The information on this page provides a brief overview of capital clemency in Virginia and is not intended to serve as the basis for a capital clemency petition or campaign. For additional information and sources, please see the full Virginia Clemency Memo(December 2019) prepared by the ABA Capital Clemency Resource Initiative.
On March 24th, 2021 Virginia Governor Ralph Northam signed HB2263 into law, abolishing the death penalty in the state. The passage of this legislation makes Virginia the 23rd state, and the first in the South, to eliminate capital punishment as a possible sentence. The harshest punishment for Virginia’s 15 capital offenses will now be life in prison, and will applied to the state’s two remaining prisoners on death row. Virginia has carried out the most executions of any other state since its formation at 1390 executions, and is second only to Texas in modern-era executions, despite not having sentenced anyone to death since 2011. Noting the racial disparities in the application of the death penalty in a press conference, Gov. Northam said “It is not fair. It is applied differently based on who you are. And the system has gotten it wrong…Justice and punishment are not the same thing.”
Note: The below information and attached memorandum discusses the capital clemency process in Virginia prior to the March 2021 abolition of death as a possible sentence.
The Power Defined
Article V, section 12 of the Virginia Constitution vests the governor with the exclusive power to “grant reprieves and pardons after conviction except when the prosecution has been carried on by the House of Delegates . . . and to commute capital punishment.”
The Decision Maker(s)
The clemency power is granted exclusively to the governor. The governor may, but is not required to, request that the Virginia Parole Board (“Board”) investigate and report to the governor on any case in which clemency has been requested. The Board may investigate and report its recommendations to the governor in the absence of an express request from the governor to do so, if the Board believes action is proper or in the best interest of the Commonwealth.
The Board consists of no more than five members, each appointed by the governor and confirmed by the General Assembly. At least one member of the Board shall be a representative of a crime victims’ organization or a victim of crime (as that term is defined in the Virginia Code)
How Petitions are Brought
Virginia does not require an official clemency petition form or format to be used by petitioners, and there are no guidelines on the governor’s website regarding what sort of information a capital clemency petition should include.
Although there are no formal rules governing the content of the clemency
petition, the petitioner should expect to specify the circumstances which
support the request for mercy. Petitions may include letters in support of clemency
from various sources, including other prisoners incarcerated with the
petitioner, correctional officers, pen pals, family members, community members,
church groups, and others. Attorneys for petitioners are encouraged to contact
the governor’s office early in the clemency application preparation process for
The governor may request that the Board hold a hearing on an application for executive clemency. However, this process has not yet been utilized in a Virginia capital clemency case. Instead, legal representatives of petitioners have met with the governor’s legal counsel or chief of staff regarding pending clemency petitions.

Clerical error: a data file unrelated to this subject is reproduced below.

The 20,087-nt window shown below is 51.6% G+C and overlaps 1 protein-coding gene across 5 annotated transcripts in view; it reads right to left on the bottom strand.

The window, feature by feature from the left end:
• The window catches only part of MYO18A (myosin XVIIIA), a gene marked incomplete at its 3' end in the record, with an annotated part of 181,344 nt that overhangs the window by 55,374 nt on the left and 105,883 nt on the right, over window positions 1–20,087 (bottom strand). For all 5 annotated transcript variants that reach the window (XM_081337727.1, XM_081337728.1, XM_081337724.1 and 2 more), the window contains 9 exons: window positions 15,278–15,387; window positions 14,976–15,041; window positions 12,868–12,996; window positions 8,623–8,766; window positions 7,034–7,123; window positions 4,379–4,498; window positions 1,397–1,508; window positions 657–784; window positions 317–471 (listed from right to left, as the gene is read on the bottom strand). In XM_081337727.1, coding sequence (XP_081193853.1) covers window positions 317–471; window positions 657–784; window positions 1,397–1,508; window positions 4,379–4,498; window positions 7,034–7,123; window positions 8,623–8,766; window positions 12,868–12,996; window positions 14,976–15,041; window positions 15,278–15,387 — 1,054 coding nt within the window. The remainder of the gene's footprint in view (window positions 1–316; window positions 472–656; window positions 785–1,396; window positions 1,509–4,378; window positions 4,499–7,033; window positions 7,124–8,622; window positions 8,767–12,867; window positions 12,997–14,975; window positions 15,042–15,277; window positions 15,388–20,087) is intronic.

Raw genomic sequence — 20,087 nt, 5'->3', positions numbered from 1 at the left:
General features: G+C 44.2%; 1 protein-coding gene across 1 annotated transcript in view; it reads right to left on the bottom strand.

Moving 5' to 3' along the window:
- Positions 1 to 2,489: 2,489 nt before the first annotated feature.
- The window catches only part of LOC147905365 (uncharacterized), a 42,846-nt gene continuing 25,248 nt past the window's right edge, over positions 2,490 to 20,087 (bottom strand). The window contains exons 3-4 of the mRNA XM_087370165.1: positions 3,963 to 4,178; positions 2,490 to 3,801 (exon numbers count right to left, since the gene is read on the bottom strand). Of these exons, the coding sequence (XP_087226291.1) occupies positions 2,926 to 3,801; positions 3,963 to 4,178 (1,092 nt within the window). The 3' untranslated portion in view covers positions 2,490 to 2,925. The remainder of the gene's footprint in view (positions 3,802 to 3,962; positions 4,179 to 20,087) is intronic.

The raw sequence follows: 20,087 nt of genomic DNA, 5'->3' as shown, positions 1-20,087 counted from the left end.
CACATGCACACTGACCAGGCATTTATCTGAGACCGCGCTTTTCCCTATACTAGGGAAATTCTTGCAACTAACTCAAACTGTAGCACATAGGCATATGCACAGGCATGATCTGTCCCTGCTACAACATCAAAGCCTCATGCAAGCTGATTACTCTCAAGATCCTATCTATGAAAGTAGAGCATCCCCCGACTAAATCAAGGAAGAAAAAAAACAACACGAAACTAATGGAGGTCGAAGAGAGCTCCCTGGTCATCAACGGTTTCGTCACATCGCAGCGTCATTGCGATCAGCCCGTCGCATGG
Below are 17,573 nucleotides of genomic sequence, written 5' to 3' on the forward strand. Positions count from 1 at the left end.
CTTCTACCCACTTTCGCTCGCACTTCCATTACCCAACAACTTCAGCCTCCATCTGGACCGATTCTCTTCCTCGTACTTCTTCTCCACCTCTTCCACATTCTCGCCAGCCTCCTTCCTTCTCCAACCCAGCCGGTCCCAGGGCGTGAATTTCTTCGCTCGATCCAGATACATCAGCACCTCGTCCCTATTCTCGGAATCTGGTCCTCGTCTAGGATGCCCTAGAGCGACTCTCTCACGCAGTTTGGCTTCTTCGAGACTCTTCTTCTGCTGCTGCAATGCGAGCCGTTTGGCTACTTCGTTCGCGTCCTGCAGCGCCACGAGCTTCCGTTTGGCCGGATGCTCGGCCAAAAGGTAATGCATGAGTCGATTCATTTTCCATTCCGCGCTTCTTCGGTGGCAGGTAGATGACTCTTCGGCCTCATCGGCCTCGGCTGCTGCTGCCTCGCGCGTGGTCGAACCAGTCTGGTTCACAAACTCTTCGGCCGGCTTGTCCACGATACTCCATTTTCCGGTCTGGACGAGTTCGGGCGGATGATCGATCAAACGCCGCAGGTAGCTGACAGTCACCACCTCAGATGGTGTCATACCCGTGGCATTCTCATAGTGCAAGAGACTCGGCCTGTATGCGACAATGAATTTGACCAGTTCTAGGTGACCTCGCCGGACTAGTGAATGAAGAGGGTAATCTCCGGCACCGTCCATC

Responding to a Petition
If the governor issues a reprieve, grants a pardon, or commutes a sentence, she must submit her reasons for doing so to the General Assembly. The governor’s reports to the General Assembly are available through Virginia’s Legislative Information System. In recent cases, the governor has publicly announced reasons for granting or denying clemency in capital cases in press releases or press conferences.
Current Clemency Decision Maker(s)
Governor Ralph S. Northam took office in January 2018. He grew up on a farm
on the Eastern Shore of Virginia, attended the Virginia Military Institute, and
obtained his medical degree from Eastern Virginia Medical School. Governor Northam
has served as the chief neurological resident at Johns Hopkins Hospital, taught
medicine and ethics at Eastern Virginia Medical School, and started his own
pediatric practice. Governor Northam served in the Army for eight years of
active duty and became a major. His political aspirations began in 2007 when he
was elected to the state senate, where he served two terms. In 2014, he
transitioned to the executive branch when elected as the Lieutenant Governor of
views on the death penalty reflect some ambivalence. As a state
senator in 2008, he voted against HB 933, a bill that proposed expanding
capital eligibility to “accomplices” and “accessories before the fact” in
capital murders involving 1) an act of terrorism; 2) a continuing criminal
enterprise; or 3) a murder for hire. Accomplices could also be eligible if they
had the same criminal intent as the “triggerman” and accessories could be eligible
if they ordered the killing. However, when the same expansions for eligibility
were proposed again in 2009 as SB 961, Northam voted in favor of them.
During a gubernatorial debate hosted by the Virginia Bar
Association, then-candidate Northam discussed his personal opposition to the
death penalty. He stated that he supports life in prison without parole, but he
would rather give people the resources they need before they commit heinous
acts. Northam re-asserted his opposition to the death penalty later in the
debate but added that he supported Governor McAuliffe’s decision not to grant
clemency to William Morva, a man with severe mental illness.
Significant Past Capital Clemency Decisions
Ten death row inmates have
received grants of capital clemency in Virginia since 1976.
Joe Giarratano woke up in the house he had been staying at for a month to find a 15-year-old girl and her mother deceased. He initially ran away, assuming he had committed the crime, but with no recollection of it because he had taken drugs the night before while partying at the house. Giarratano was convicted based on his confession and circumstantial evidence; there was no physical evidence tying him to the crime. Giarratano had confessed on four occasions, but each time, his story changed, and his accounts were not consistent with the evidence at the crime scene. Finally, during the fifth confession, police coached him through what happened, and then Giarratano “gave” the confession that would be used to convict him.